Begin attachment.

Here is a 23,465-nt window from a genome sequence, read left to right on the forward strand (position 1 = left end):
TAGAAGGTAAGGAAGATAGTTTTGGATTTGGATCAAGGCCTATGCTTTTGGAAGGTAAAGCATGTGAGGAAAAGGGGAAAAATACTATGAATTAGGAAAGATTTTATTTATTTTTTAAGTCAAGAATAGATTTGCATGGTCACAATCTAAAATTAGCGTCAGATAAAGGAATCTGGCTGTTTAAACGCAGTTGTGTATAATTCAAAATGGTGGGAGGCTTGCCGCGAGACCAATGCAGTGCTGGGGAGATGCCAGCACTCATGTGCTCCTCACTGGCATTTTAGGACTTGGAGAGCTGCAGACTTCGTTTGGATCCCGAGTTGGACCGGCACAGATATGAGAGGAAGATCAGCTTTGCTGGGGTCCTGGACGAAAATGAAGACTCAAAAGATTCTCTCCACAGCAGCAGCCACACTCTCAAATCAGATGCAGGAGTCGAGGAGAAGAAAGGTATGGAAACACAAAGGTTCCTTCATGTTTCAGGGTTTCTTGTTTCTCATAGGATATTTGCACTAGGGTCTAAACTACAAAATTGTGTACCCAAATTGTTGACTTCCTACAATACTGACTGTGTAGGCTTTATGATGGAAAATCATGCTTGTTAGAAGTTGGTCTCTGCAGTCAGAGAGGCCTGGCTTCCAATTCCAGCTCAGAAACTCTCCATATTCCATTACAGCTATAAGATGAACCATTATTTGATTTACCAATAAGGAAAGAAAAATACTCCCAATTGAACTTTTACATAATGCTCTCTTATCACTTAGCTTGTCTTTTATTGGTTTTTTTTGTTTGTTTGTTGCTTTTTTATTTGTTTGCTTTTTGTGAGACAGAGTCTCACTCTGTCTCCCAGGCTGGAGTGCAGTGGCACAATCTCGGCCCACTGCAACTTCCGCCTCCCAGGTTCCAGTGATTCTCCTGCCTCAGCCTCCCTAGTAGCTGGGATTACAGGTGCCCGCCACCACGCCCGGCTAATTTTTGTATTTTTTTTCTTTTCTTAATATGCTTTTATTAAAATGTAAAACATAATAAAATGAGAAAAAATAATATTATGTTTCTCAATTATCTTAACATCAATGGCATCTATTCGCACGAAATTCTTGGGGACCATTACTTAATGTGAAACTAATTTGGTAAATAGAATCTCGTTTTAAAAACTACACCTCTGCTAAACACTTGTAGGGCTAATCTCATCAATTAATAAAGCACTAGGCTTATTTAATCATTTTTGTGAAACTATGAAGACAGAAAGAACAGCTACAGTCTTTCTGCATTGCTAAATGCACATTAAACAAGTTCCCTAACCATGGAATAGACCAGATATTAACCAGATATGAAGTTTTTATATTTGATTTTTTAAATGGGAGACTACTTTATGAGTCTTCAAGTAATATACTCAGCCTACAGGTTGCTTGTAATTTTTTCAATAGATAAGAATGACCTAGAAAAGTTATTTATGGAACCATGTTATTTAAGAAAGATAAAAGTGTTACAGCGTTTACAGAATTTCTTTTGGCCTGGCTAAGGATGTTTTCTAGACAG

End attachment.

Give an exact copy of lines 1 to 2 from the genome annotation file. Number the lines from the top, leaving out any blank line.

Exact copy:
Here is a 23,465-nt window from a genome sequence, read left to right on the forward strand (position 1 = left end):
TAGAAGGTAAGGAAGATAGTTTTGGATTTGGATCAAGGCCTATGCTTTTGGAAGGTAAAGCATGTGAGGAAAAGGGGAAAAATACTATGAATTAGGAAAGATTTTATTTATTTTTTAAGTCAAGAATAGATTTGCATGGTCACAATCTAAAATTAGCGTCAGATAAAGGAATCTGGCTGTTTAAACGCAGTTGTGTATAATTCAAAATGGTGGGAGGCTTGCCGCGAGACCAATGCAGTGCTGGGGAGATGCCAGCACTCATGTGCTCCTCACTGGCATTTTAGGACTTGGAGAGCTGCAGACTTCGTTTGGATCCCGAGTTGGACCGGCACAGATATGAGAGGAAGATCAGCTTTGCTGGGGTCCTGGACGAAAATGAAGACTCAAAAGATTCTCTCCACAGCAGCAGCCACACTCTCAAATCAGATGCAGGAGTCGAGGAGAAGAAAGGTATGGAAACACAAAGGTTCCTTCATGTTTCAGGGTTTCTTGTTTCTCATAGGATATTTGCACTAGGGTCTAAACTACAAAATTGTGTACCCAAATTGTTGACTTCCTACAATACTGACTGTGTAGGCTTTATGATGGAAAATCATGCTTGTTAGAAGTTGGTCTCTGCAGTCAGAGAGGCCTGGCTTCCAATTCCAGCTCAGAAACTCTCCATATTCCATTACAGCTATAAGATGAACCATTATTTGATTTACCAATAAGGAAAGAAAAATACTCCCAATTGAACTTTTACATAATGCTCTCTTATCACTTAGCTTGTCTTTTATTGGTTTTTTTTGTTTGTTTGTTGCTTTTTTATTTGTTTGCTTTTTGTGAGACAGAGTCTCACTCTGTCTCCCAGGCTGGAGTGCAGTGGCACAATCTCGGCCCACTGCAACTTCCGCCTCCCAGGTTCCAGTGATTCTCCTGCCTCAGCCTCCCTAGTAGCTGGGATTACAGGTGCCCGCCACCACGCCCGGCTAATTTTTGTATTTTTTTTCTTTTCTTAATATGCTTTTATTAAAATGTAAAACATAATAAAATGAGAAAAAATAATATTATGTTTCTCAATTATCTTAACATCAATGGCATCTATTCGCACGAAATTCTTGGGGACCATTACTTAATGTGAAACTAATTTGGTAAATAGAATCTCGTTTTAAAAACTACACCTCTGCTAAACACTTGTAGGGCTAATCTCATCAATTAATAAAGCACTAGGCTTATTTAATCATTTTTGTGAAACTATGAAGACAGAAAGAACAGCTACAGTCTTTCTGCATTGCTAAATGCACATTAAACAAGTTCCCTAACCATGGAATAGACCAGATATTAACCAGATATGAAGTTTTTATATTTGATTTTTTAAATGGGAGACTACTTTATGAGTCTTCAAGTAATATACTCAGCCTACAGGTTGCTTGTAATTTTTTCAATAGATAAGAATGACCTAGAAAAGTTATTTATGGAACCATGTTATTTAAGAAAGATAAAAGTGTTACAGCGTTTACAGAATTTCTTTTGGCCTGGCTAAGGATGTTTTCTAGACAG